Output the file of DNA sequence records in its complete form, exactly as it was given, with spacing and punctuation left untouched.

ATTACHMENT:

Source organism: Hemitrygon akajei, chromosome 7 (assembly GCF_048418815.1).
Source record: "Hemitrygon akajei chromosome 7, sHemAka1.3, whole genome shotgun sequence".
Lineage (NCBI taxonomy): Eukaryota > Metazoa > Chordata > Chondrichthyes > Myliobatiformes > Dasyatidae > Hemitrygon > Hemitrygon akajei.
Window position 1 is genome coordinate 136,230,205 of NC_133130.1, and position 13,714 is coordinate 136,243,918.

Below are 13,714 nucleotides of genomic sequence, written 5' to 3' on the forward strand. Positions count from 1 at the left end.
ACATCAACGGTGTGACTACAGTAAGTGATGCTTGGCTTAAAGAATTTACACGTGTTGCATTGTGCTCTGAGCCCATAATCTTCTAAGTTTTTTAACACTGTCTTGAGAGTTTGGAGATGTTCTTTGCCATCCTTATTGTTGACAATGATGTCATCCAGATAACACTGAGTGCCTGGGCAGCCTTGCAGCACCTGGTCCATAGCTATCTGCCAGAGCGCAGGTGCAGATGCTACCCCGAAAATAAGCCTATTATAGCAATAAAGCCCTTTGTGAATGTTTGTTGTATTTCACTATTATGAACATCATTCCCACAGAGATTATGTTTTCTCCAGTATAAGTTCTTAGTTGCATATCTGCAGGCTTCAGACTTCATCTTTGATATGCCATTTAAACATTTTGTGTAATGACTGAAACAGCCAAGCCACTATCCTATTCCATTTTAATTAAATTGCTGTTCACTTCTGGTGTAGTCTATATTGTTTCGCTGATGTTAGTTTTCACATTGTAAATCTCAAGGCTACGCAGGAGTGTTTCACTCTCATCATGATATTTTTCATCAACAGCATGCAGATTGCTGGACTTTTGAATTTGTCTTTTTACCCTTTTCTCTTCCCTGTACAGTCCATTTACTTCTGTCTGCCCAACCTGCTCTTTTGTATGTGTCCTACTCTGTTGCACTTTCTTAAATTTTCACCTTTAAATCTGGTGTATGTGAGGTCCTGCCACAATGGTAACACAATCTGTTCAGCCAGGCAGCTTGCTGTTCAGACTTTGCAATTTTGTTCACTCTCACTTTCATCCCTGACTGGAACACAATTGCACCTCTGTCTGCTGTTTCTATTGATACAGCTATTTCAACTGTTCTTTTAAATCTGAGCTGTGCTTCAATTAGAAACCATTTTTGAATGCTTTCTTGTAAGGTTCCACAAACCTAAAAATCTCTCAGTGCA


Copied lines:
Source organism: Hemitrygon akajei, chromosome 7 (assembly GCF_048418815.1).
Source record: "Hemitrygon akajei chromosome 7, sHemAka1.3, whole genome shotgun sequence".
Lineage (NCBI taxonomy): Eukaryota > Metazoa > Chordata > Chondrichthyes > Myliobatiformes > Dasyatidae > Hemitrygon > Hemitrygon akajei.
Window position 1 is genome coordinate 136,230,205 of NC_133130.1, and position 13,714 is coordinate 136,243,918.

Below are 13,714 nucleotides of genomic sequence, written 5' to 3' on the forward strand. Positions count from 1 at the left end.
ACATCAACGGTGTGACTACAGTAAGTGATGCTTGGCTTAAAGAATTTACACGTGTTGCATTGTGCTCTGAGCCCATAATCTTCTAAGTTTTTTAACACTGTCTTGAGAGTTTGGAGATGTTCTTTGCCATCCTTATTGTTGACAATGATGTCATCCAGATAACACTGAGTGCCTGGGCAGCCTTGCAGCACCTGGTCCATAGCTATCTGCCAGAGCGCAGGTGCAGATGCTACCCCGAAAATAAGCCTATTATAGCAATAAAGCCCTTTGTGAATGTTTGTTGTATTTCACTATTATGAACATCATTCCCACAGAGATTATGTTTTCTCCAGTATAAGTTCTTAGTTGCATATCTGCAGGCTTCAGACTTCATCTTTGATATGCCATTTAAACATTTTGTGTAATGACTGAAACAGCCAAGCCACTATCCTATTCCATTTTAATTAAATTGCTGTTCACTTCTGGTGTAGTCTATATTGTTTCGCTGATGTTAGTTTTCACATTGTAAATCTCAAGGCTACGCAGGAGTGTTTCACTCTCATCATGATATTTTTCATCAACAGCATGCAGATTGCTGGACTTTTGAATTTGTCTTTTTACCCTTTTCTCTTCCCTGTACAGTCCATTTACTTCTGTCTGCCCAACCTGCTCTTTTGTATGTGTCCTACTCTGTTGCACTTTCTTAAATTTTCACCTTTAAATCTGGTGTATGTGAGGTCCTGCCACAATGGTAACACAATCTGTTCAGCCAGGCAGCTTGCTGTTCAGACTTTGCAATTTTGTTCACTCTCACTTTCATCCCTGACTGGAACACAATTGCACCTCTGTCTGCTGTTTCTATTGATACAGCTATTTCAACTGTTCTTTTAAATCTGAGCTGTGCTTCAATTAGAAACCATTTTTGAATGCTTTCTTGTAAGGTTCCACAAACCTAAAAATCTCTCAGTGCA